UBISS 2016: Workshops & Instructors

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Maximum number of students to be enrolled to the workshop: 24

Fueled by falling display hardware costs and rising demand, digital signage and pervasive displays are becoming ever more ubiquitous. Such displays are now a common feature of many public spaces and serve a range of purposes including signage, entertainment, advertising and information provision. Beyond traditional broadcast media, recent developments in sensing and interaction technologies are enabling entirely new classes of display applications that tailor content to the situation and audience of the display. The time is right for researchers to consider how to create the world’s future pervasive display networks.

The workshop will explore the challenges of designing, developing and deploying pervasive display systems in the wild through a combination of short lectures, discussions and hands-on activities. Students will be introduced to both technical issues (systems software, scheduling behaviours, evaluation techniques) and the human/social/ethical issues that arise from the embedding of pervasive displays in real world environments (audience behaviours, stakeholder concerns).

We welcome participants from different areas of expertise, including computer science and design and no specific hw/sw skills are required. Although the workshop will have a strong focus on the study of pervasive display systems, many of the topics covered will have applications to ubicomp research in the wild more broadly and participants will become skilled in creating and evaluating systems in challenging public contexts.
Lecture material will draw on both theoretical models and understanding, and a wealth of real-world examples and experiences from long-term display deployments.

At the end of the course students will have produced a comprehensive plan for creating a future pervasive display deployment in their domain of choice as well as having engaged in a number of development tasks as part of their studies.

Instructors: Prof. Nigel Davies & Dr. Sarah Clinch, Lancaster University, UK

Nigel Davies

Nigel Davies is a Professor in the School of Computing and Communications at Lancaster University and co-director of Lancaster’s new multidisciplinary Data Science Institute. His research focuses on experimental mobile and ubiquitous systems and his projects include the MOST, GUIDE, e-Campus and PD-NET projects that have been widely reported on in the academic literature and the popular press. Professor Davies has held visiting positions at SICS, Sony's Distributed Systems Lab in San Jose, the Bonn Institute of Technology, ETH Zurich, CMU and most recently Google Research in Mountain View, CA. Nigel is active in the research community and has co-chaired both Ubicomp and MobiSys conferences. He is a former editor-in-chief of IEEE Pervasive Magazine, chair of the steering committee for HotMobile and one of the founders of the ACM PerDis Symposium on Pervasive Displays.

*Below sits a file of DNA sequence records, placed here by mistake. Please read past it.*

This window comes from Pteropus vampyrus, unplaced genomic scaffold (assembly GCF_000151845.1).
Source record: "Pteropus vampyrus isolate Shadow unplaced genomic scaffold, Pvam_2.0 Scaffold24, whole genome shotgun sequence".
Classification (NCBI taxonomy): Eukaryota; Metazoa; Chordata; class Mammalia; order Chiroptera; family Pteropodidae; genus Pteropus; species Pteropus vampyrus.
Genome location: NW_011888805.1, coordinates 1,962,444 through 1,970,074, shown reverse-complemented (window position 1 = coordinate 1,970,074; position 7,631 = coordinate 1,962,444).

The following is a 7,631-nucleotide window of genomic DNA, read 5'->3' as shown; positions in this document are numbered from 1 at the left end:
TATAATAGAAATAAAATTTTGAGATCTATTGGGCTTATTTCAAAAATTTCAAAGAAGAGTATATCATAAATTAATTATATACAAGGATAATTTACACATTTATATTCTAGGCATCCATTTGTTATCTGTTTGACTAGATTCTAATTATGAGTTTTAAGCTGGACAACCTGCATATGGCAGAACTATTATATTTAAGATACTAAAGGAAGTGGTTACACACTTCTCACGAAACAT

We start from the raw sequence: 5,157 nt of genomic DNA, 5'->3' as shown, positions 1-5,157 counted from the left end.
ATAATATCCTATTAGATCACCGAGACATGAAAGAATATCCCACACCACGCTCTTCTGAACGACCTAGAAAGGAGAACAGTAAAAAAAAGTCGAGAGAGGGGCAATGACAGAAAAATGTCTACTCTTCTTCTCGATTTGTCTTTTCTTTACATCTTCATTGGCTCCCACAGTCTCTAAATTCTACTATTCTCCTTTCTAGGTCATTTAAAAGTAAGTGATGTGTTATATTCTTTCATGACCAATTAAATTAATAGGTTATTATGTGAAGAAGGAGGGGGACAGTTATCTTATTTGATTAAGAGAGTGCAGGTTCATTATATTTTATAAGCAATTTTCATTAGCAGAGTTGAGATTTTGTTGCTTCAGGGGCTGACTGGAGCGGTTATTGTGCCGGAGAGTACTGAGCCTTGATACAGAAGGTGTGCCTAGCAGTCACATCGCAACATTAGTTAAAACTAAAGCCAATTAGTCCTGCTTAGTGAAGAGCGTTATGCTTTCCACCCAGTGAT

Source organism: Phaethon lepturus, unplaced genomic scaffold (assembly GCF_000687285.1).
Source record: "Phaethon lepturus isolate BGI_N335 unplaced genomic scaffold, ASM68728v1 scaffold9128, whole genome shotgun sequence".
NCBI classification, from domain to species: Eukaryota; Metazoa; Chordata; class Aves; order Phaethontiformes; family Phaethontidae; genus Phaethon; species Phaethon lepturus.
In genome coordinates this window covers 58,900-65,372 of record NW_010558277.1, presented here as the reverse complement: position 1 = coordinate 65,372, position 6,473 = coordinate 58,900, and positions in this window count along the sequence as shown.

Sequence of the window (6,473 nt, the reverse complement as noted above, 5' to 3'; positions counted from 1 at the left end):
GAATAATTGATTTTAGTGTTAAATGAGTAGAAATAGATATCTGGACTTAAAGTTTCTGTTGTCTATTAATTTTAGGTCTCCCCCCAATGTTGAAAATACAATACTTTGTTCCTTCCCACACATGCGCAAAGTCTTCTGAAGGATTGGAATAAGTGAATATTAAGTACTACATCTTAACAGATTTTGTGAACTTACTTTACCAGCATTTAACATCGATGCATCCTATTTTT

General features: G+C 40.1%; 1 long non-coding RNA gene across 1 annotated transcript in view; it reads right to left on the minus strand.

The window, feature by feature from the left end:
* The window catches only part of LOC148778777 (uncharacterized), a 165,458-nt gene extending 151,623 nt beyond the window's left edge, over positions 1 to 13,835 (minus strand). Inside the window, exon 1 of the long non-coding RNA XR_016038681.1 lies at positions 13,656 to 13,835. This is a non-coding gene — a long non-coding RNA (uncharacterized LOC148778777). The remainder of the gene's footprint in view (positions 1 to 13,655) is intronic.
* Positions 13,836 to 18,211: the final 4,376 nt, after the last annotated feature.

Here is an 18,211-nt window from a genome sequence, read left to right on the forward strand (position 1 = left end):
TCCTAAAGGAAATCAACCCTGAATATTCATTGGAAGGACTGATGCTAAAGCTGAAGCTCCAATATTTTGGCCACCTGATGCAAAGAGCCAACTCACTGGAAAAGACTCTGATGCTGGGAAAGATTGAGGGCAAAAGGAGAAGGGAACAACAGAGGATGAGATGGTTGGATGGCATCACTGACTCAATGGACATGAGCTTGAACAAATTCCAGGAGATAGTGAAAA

Sarah Clinch

Sarah Clinch is a post-doctoral researcher at Lancaster University, UK. She completed her PhD (Lancaster) on the appropriation of public displays and has published extensively on the topic of next generation pervasive display networks. She has been a visiting researcher at Carnegie Mellon University working on novel cloudlet systems. Sarah’s research focuses on the development of architectures for pervasive computing and personalisation in ubiquitous computing systems. She currently works on the European FET-Open RECALL project that aims to re-think and re-define the notion of memory augmentation to develop new paradigms for memory augmentation technologies that are technically feasible, desired by users, and beneficial to society. Sarah is an active member of the research community and is currently serving as publicity co-chair for both IEEE Percom and ACM HotMobile.